5 STEP 3: Find the correlation r. The correlation measures the direction and strength of the linear relationship between two quantitative variables. Correlation is usually written as r. x ix yiy r n s x s y Properties of correlation: It makes no difference which variable you call x and which you call y since correlation does not make use of the distinction between the explanatory variable and the response variable. Both variables need to be quantitative to calculate correlation. The correlation r does not change if we change the units of measurements of x, y, or both. A positive r corresponds to a positive relationship between the variables. A negative r corresponds to a negative relationship between the variables. ( r ) Values near 0 indicate a weak relationship and values close to or indicate a strong relationship. Correlation measures the strength of only a linear relationship. Like the mean and standard deviation, the correlation is not resistant. The correlation r is strongly affected by a few outlying observations. Use r with caution when outliers appear in the scatterplot. Correlation is not a complete description of two variable data. You should give the mean and standard deviations of both x and y along with the correlation. For Example, find the correlation between estimated volume and actual volume. We will use the Pearson Correlation output from SPSS here. 5
6 Note: The SPSS manual tells you where to find r using the least squares regression output, but this r is actually the ABSOLUTE VALUE OF r, so you need to figure out the sign yourself by looking at the association (positive or negative) of your data. Estimate Actual Correlations Pearson Correlation Sig. (2tailed) N Pearson Correlation Sig. (2tailed) N Estimate Actual.936** ** **. Correlation is significant at the 0.0 level (2tailed). STEP 4: Find r 2. r 2 is the percent of variation in y explained by the regression line (the closer to 00%, the better). We can get this from the regression output by squaring the correlation r. For Example, find the percent of variation in actual volume of trees explained by the regression line. STEP 5: Find the least squares regression line for the data. The least squares regression line of y on x is the line that makes the sum of the squares of the vertical distances of the data points from the line as small as possible. We have data on an explanatory variable x and a response variable y for n individuals. The means and standard deviations of the data are x and s x for x and y and s y for y; the correlation between x and y is r. The regression Model for the population is: yi 0 x i The sample prediction equation of the least squares regression is: y b bx 0 The slope is: sy b r s x Where the slope measures the amount of change caused in the response variable when the explanatory variable is increased by one unit. The intercept is: b0 y bx 6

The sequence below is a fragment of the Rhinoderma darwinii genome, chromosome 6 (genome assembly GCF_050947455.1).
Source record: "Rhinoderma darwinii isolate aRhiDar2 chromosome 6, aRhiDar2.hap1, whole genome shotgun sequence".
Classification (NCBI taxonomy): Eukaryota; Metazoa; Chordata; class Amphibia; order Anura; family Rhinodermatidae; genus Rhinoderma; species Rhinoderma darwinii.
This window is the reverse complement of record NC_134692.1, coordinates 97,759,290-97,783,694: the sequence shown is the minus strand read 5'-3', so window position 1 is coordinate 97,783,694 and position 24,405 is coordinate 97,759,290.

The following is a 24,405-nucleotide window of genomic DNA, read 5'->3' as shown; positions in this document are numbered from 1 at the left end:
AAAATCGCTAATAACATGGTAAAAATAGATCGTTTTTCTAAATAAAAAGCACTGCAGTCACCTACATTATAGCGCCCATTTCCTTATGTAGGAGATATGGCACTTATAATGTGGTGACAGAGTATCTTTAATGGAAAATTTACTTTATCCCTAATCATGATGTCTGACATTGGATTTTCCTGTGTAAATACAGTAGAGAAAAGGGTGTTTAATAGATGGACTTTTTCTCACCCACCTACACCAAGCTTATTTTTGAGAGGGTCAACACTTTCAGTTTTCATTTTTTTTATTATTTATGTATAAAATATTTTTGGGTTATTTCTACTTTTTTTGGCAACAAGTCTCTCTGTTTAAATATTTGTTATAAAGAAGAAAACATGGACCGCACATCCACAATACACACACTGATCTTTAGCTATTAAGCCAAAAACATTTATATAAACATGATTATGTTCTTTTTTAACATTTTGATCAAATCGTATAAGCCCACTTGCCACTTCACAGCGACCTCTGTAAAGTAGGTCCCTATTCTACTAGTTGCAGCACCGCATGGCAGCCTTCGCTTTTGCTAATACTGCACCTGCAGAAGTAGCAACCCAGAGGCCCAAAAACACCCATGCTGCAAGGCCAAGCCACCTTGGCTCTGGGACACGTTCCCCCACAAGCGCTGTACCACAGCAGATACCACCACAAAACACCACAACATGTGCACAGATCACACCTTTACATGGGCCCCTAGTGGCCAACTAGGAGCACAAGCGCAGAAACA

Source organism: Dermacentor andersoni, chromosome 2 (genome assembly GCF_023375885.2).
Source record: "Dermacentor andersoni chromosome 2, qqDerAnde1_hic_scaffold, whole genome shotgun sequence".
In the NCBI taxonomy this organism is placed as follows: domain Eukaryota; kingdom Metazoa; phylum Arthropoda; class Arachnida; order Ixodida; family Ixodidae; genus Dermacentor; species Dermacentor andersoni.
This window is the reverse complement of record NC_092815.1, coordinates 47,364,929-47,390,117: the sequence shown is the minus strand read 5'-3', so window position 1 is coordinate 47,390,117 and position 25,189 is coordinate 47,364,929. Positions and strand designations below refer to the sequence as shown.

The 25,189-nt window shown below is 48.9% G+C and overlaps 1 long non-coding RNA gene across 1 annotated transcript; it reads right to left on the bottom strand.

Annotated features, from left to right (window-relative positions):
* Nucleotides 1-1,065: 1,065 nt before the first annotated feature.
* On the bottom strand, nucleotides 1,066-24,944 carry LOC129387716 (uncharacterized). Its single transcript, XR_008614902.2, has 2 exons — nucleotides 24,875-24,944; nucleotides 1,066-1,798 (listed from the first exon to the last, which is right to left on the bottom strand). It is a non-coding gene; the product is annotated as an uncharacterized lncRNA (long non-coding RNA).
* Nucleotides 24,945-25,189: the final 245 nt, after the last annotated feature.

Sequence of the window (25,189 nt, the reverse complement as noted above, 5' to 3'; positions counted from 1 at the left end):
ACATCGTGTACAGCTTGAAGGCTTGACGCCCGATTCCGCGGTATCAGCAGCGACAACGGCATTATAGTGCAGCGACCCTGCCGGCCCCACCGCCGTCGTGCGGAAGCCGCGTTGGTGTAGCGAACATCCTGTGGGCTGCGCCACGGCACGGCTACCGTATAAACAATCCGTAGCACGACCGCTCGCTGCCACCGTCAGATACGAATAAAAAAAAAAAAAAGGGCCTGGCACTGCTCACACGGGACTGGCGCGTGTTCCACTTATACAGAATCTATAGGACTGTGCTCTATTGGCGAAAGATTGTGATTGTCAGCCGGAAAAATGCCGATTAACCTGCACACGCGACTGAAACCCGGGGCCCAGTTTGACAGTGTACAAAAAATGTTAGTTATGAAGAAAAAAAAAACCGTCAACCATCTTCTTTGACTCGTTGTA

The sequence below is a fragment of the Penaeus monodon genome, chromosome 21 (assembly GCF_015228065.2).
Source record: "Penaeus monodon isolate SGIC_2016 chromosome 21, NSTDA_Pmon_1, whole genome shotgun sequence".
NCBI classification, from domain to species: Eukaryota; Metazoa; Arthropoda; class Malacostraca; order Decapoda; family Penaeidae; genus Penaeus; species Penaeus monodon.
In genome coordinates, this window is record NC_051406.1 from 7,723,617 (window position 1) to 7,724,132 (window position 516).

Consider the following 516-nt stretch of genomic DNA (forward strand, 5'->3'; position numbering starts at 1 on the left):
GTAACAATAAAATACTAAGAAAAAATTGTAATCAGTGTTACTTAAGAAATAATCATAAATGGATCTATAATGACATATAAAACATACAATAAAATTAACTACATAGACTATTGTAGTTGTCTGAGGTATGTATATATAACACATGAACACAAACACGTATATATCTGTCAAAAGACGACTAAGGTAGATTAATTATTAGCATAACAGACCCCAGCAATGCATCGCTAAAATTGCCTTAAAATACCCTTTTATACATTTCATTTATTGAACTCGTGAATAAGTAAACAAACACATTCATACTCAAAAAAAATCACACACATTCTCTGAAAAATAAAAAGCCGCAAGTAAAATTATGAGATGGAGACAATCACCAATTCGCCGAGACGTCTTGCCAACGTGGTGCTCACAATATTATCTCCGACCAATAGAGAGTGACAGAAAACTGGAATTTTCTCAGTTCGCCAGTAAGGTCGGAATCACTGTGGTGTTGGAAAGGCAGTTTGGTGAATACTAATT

7 Using SPSS: >Analyze >Regression >linear. Put estimate into the independent box and actual into the dependent box. Click OK. Model Model Summary Adjusted Std. Error of R R Square R Square the Estimate.936 a a. Predictors: (Constant), Estimate Model Regression Residual Total a. Predictors: (Constant), Estimate b. Dependent Variable: Actual ANOVA b Sum of Squares df Mean Square F Sig a Model (Constant) Estimate a. Dependent Variable: Actual Unstandardized Coefficients Coefficients a Standardized Coefficients B Std. Error Beta t Sig For Example, find the least squares regression line. Based on the r 2 value you found previously, do you think this line will be useful for predicting actual tree volumes? For Example, use the regression line to predict the actual volume of a tree with an estimated volume of 3 cubic feet? We can use a regression line to make predictions as long as we follow the following rules: Only use the least squares regression line to find y for a specific value of x. (Don t use it to find x for a specific value of y!) Extrapolation involves using the line to find y values corresponding to x values that are outside the range of our data x values. Typically we want to avoid this since the line may not be valid for wide ranges of x values. 7